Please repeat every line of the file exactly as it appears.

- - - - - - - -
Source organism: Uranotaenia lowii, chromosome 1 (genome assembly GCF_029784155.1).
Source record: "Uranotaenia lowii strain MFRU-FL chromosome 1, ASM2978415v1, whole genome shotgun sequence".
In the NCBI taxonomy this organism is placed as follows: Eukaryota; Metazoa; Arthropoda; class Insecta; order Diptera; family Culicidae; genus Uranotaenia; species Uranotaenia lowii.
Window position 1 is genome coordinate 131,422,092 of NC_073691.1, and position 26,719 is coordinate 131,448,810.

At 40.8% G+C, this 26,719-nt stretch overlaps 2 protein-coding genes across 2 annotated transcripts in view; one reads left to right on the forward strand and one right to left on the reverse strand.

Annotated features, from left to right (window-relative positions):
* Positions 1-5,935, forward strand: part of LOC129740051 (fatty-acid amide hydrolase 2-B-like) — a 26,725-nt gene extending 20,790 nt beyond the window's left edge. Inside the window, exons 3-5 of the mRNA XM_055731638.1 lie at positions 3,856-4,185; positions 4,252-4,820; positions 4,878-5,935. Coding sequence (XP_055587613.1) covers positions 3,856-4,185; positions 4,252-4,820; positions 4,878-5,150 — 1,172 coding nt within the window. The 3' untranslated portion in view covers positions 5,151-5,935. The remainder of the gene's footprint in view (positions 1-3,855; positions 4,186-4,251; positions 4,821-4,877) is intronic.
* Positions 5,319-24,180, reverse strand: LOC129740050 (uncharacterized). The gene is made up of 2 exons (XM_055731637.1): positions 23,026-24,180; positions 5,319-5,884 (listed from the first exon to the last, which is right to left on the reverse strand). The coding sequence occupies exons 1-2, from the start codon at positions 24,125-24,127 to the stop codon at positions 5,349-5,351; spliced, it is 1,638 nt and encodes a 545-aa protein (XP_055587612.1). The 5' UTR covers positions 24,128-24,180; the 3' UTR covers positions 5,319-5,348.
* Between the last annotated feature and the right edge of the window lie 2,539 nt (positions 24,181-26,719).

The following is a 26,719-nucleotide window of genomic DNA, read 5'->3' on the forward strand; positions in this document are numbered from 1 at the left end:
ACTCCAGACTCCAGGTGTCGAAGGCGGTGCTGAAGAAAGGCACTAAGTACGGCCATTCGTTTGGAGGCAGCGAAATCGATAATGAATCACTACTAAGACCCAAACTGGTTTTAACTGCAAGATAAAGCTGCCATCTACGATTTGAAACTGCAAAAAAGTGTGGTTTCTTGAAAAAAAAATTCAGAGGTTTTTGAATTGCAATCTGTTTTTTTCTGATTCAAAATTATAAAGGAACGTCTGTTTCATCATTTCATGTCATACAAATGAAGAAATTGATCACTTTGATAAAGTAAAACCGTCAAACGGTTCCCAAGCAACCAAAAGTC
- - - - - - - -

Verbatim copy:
Source organism: Uranotaenia lowii, chromosome 1 (genome assembly GCF_029784155.1).
Source record: "Uranotaenia lowii strain MFRU-FL chromosome 1, ASM2978415v1, whole genome shotgun sequence".
In the NCBI taxonomy this organism is placed as follows: Eukaryota; Metazoa; Arthropoda; class Insecta; order Diptera; family Culicidae; genus Uranotaenia; species Uranotaenia lowii.
Window position 1 is genome coordinate 131,422,092 of NC_073691.1, and position 26,719 is coordinate 131,448,810.

At 40.8% G+C, this 26,719-nt stretch overlaps 2 protein-coding genes across 2 annotated transcripts in view; one reads left to right on the forward strand and one right to left on the reverse strand.

Annotated features, from left to right (window-relative positions):
* Positions 1-5,935, forward strand: part of LOC129740051 (fatty-acid amide hydrolase 2-B-like) — a 26,725-nt gene extending 20,790 nt beyond the window's left edge. Inside the window, exons 3-5 of the mRNA XM_055731638.1 lie at positions 3,856-4,185; positions 4,252-4,820; positions 4,878-5,935. Coding sequence (XP_055587613.1) covers positions 3,856-4,185; positions 4,252-4,820; positions 4,878-5,150 — 1,172 coding nt within the window. The 3' untranslated portion in view covers positions 5,151-5,935. The remainder of the gene's footprint in view (positions 1-3,855; positions 4,186-4,251; positions 4,821-4,877) is intronic.
* Positions 5,319-24,180, reverse strand: LOC129740050 (uncharacterized). The gene is made up of 2 exons (XM_055731637.1): positions 23,026-24,180; positions 5,319-5,884 (listed from the first exon to the last, which is right to left on the reverse strand). The coding sequence occupies exons 1-2, from the start codon at positions 24,125-24,127 to the stop codon at positions 5,349-5,351; spliced, it is 1,638 nt and encodes a 545-aa protein (XP_055587612.1). The 5' UTR covers positions 24,128-24,180; the 3' UTR covers positions 5,319-5,348.
* Between the last annotated feature and the right edge of the window lie 2,539 nt (positions 24,181-26,719).

The following is a 26,719-nucleotide window of genomic DNA, read 5'->3' on the forward strand; positions in this document are numbered from 1 at the left end:
ACTCCAGACTCCAGGTGTCGAAGGCGGTGCTGAAGAAAGGCACTAAGTACGGCCATTCGTTTGGAGGCAGCGAAATCGATAATGAATCACTACTAAGACCCAAACTGGTTTTAACTGCAAGATAAAGCTGCCATCTACGATTTGAAACTGCAAAAAAGTGTGGTTTCTTGAAAAAAAAATTCAGAGGTTTTTGAATTGCAATCTGTTTTTTTCTGATTCAAAATTATAAAGGAACGTCTGTTTCATCATTTCATGTCATACAAATGAAGAAATTGATCACTTTGATAAAGTAAAACCGTCAAACGGTTCCCAAGCAACCAAAAGTC